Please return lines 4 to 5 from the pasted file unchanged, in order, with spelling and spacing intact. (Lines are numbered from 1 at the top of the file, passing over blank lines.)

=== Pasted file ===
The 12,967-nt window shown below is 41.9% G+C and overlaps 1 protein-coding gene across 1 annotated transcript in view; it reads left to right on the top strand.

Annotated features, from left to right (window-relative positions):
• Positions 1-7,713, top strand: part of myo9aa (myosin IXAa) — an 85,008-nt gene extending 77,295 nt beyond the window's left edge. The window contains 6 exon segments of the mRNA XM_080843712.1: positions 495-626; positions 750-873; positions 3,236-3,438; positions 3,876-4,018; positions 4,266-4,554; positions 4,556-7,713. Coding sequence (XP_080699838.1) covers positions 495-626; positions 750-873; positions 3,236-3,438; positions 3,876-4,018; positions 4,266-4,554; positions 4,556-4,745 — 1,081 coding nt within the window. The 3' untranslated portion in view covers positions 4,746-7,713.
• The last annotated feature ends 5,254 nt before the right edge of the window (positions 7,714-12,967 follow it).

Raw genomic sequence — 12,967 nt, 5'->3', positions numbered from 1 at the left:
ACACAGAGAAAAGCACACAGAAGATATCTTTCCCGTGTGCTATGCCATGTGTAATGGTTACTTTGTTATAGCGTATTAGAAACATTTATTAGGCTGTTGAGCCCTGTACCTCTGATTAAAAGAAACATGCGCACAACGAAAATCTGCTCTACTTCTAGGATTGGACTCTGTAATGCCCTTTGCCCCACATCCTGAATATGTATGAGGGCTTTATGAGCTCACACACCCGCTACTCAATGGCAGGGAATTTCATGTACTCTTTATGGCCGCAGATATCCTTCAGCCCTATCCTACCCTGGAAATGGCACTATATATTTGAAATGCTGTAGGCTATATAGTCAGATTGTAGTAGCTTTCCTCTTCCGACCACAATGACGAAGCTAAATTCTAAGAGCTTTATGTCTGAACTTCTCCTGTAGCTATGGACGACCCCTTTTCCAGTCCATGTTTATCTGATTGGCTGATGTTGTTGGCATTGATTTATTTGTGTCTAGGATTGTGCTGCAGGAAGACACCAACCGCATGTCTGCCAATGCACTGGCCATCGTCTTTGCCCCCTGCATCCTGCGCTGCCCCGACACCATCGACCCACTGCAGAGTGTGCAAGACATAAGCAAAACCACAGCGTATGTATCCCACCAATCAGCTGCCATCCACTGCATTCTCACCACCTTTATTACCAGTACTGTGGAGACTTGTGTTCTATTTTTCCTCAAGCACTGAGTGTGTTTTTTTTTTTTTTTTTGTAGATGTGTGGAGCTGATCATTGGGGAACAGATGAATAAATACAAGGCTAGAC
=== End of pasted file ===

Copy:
• The last annotated feature ends 5,254 nt before the right edge of the window (positions 7,714-12,967 follow it).

Raw genomic sequence — 12,967 nt, 5'->3', positions numbered from 1 at the left: